But wait, there’s more:

On the economy, Trump’s record is best summed up by his presentation of the Presidential Medal of Freedom to Art Laffer, whose idiotic curve is being disproven on a daily basis, as U.S. debt soars after even more tax cuts in a time of growth. Obama cared about the deficit and slowly brought it down, even while recovering from a brutal recession. Trump doesn’t give a shit, prints money more aggressively than any “socialist” could, and declares success because he’s traded a short-term sugar high in growth for a long-term bankruptcy (a theme of his own business career, of course).

So it comes down to this:

I’m not saying it’s crazy or wrong for a president to undo some of his predecessor’s policies and reverse some others. That is, if he has a different view of the world and makes a rational case. But I am saying that basing domestic and foreign policy solely on visceral emotions about the first black president and his achievements is a form of bigoted, unstable madness that has no place in the affairs of state of a great nation. It is a manifestation of Trump’s obvious unfitness for the office he holds, and of the terrible danger his presidency poses. So far, we have avoided the worst consequences of this blindness. But if war comes, that dumb-luck honeymoon will surely end.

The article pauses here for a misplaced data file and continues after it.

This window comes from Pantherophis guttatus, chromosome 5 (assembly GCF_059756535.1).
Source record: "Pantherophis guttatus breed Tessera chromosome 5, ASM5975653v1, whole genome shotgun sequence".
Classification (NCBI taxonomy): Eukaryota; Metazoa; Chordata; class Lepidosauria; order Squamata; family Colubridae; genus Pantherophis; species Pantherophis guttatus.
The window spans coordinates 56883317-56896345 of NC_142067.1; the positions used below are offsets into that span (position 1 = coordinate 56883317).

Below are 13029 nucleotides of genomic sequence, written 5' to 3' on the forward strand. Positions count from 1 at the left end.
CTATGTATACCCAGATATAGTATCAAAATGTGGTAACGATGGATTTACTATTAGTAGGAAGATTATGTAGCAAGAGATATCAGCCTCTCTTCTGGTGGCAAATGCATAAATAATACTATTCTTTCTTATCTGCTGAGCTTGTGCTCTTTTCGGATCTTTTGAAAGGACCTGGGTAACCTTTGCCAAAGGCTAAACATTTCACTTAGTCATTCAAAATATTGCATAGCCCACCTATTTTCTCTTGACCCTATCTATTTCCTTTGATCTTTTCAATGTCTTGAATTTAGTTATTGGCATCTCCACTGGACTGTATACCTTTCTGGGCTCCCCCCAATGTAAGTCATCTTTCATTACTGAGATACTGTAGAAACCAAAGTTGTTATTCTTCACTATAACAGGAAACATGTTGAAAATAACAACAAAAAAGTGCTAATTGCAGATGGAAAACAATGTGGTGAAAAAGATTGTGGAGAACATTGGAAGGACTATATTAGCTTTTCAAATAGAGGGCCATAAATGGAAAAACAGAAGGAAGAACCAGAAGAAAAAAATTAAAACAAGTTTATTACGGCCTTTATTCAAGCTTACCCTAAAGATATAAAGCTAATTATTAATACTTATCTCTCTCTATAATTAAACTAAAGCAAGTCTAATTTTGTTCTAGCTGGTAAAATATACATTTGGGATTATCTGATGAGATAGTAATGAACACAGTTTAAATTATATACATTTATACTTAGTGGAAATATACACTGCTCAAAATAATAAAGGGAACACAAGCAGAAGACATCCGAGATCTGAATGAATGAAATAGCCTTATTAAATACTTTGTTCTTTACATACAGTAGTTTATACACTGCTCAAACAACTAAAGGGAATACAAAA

But, other than that, Trump is doing a fine job. But that’s just two views of all this. More was said. More happened. It’s time to get back to getting a sense of it all. It’s time to get back to work here. That’s next.

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About Alan

The editor is a former systems manager for a large California-based HMO, and a former senior systems manager for Northrop, Hughes-Raytheon, Computer Sciences Corporation, Perot Systems and other such organizations. One position was managing the financial and payroll systems for a large hospital chain. And somewhere in there was a two-year stint in Canada running the systems shop at a General Motors locomotive factory - in London, Ontario. That explains Canadian matters scattered through these pages. Otherwise, think large-scale HR, payroll, financial and manufacturing systems. A résumé is available if you wish. The editor has a graduate degree in Eighteenth-Century British Literature from Duke University where he was a National Woodrow Wilson Fellow, and taught English and music in upstate New York in the seventies, and then in the early eighties moved to California and left teaching. The editor currently resides in Hollywood California, a block north of the Sunset Strip.